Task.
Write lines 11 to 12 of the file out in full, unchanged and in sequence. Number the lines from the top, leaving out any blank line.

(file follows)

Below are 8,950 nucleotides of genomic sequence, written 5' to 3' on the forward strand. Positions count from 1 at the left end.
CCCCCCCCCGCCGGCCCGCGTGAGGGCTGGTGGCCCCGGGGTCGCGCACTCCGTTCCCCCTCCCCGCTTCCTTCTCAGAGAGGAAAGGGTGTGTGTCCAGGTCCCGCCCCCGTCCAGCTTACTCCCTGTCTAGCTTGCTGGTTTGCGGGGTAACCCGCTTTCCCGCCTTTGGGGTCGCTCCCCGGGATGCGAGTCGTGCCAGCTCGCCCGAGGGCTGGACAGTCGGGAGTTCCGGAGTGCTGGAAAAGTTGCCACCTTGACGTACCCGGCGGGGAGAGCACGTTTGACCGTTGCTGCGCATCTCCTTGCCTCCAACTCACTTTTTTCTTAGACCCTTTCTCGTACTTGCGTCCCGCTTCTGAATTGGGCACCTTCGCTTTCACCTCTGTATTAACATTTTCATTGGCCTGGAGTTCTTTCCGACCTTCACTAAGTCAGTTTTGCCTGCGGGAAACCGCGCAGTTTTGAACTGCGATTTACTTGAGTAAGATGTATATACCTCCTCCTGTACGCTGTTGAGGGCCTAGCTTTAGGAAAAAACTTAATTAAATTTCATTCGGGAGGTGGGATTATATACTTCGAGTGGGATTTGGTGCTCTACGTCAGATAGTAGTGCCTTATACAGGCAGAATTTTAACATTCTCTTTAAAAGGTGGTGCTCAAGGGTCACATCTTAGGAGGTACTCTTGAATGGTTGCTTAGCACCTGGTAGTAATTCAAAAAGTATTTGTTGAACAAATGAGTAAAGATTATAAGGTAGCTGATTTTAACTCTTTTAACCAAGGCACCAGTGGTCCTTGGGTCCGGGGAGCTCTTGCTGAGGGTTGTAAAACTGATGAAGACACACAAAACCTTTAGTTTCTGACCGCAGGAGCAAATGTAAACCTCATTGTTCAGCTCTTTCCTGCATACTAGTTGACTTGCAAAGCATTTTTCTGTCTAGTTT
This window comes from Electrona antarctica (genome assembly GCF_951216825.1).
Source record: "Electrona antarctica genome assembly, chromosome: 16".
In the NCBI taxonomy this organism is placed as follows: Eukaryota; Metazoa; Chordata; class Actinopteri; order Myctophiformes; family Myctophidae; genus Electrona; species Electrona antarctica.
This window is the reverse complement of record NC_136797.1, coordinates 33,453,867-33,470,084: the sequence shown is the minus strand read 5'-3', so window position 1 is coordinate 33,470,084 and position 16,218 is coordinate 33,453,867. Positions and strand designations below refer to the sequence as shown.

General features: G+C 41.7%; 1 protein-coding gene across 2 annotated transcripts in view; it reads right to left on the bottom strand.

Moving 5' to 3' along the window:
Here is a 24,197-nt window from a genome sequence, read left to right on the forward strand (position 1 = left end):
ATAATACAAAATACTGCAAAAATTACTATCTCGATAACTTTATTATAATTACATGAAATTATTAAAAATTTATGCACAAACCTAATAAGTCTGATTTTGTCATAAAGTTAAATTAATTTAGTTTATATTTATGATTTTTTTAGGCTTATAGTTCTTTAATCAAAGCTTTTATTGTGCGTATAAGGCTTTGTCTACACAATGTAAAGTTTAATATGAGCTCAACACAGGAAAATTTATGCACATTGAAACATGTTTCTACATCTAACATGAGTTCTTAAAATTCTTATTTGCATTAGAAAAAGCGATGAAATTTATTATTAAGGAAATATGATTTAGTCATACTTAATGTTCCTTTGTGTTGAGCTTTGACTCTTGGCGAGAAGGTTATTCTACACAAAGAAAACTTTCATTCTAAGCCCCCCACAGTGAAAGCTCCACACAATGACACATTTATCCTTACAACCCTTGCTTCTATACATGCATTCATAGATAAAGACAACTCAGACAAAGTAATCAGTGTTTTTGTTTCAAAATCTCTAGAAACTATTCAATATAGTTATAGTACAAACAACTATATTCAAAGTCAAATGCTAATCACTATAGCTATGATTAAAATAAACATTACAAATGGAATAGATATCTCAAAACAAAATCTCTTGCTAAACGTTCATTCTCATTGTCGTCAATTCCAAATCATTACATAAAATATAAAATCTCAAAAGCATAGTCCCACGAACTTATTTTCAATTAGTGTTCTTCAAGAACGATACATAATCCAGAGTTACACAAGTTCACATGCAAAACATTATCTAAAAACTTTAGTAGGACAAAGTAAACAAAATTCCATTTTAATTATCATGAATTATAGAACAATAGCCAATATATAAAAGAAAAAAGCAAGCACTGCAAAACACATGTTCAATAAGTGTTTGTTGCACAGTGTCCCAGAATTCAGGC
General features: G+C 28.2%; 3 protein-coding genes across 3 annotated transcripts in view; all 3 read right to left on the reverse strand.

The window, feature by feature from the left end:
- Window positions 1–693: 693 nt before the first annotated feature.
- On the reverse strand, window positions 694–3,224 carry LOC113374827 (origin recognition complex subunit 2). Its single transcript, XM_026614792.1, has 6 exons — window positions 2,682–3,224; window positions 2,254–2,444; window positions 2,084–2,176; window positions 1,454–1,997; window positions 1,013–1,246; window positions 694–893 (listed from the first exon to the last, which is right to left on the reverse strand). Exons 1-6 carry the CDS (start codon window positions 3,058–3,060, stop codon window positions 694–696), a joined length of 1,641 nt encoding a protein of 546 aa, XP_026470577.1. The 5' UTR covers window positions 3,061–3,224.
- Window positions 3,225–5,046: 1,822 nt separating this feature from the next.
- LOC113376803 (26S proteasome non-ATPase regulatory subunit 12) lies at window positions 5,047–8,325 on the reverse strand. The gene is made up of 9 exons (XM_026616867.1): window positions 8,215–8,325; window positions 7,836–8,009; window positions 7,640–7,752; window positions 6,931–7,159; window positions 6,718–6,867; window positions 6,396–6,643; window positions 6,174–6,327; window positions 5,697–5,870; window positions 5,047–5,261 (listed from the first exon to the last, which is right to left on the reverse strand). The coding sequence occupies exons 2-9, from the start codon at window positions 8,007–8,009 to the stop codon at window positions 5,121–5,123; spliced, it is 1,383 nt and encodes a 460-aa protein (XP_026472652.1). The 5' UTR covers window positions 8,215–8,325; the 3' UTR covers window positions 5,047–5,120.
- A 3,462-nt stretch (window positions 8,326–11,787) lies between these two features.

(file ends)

General features: G+C 28.2%; 3 protein-coding genes across 3 annotated transcripts in view; all 3 read right to left on the reverse strand.

The window, feature by feature from the left end: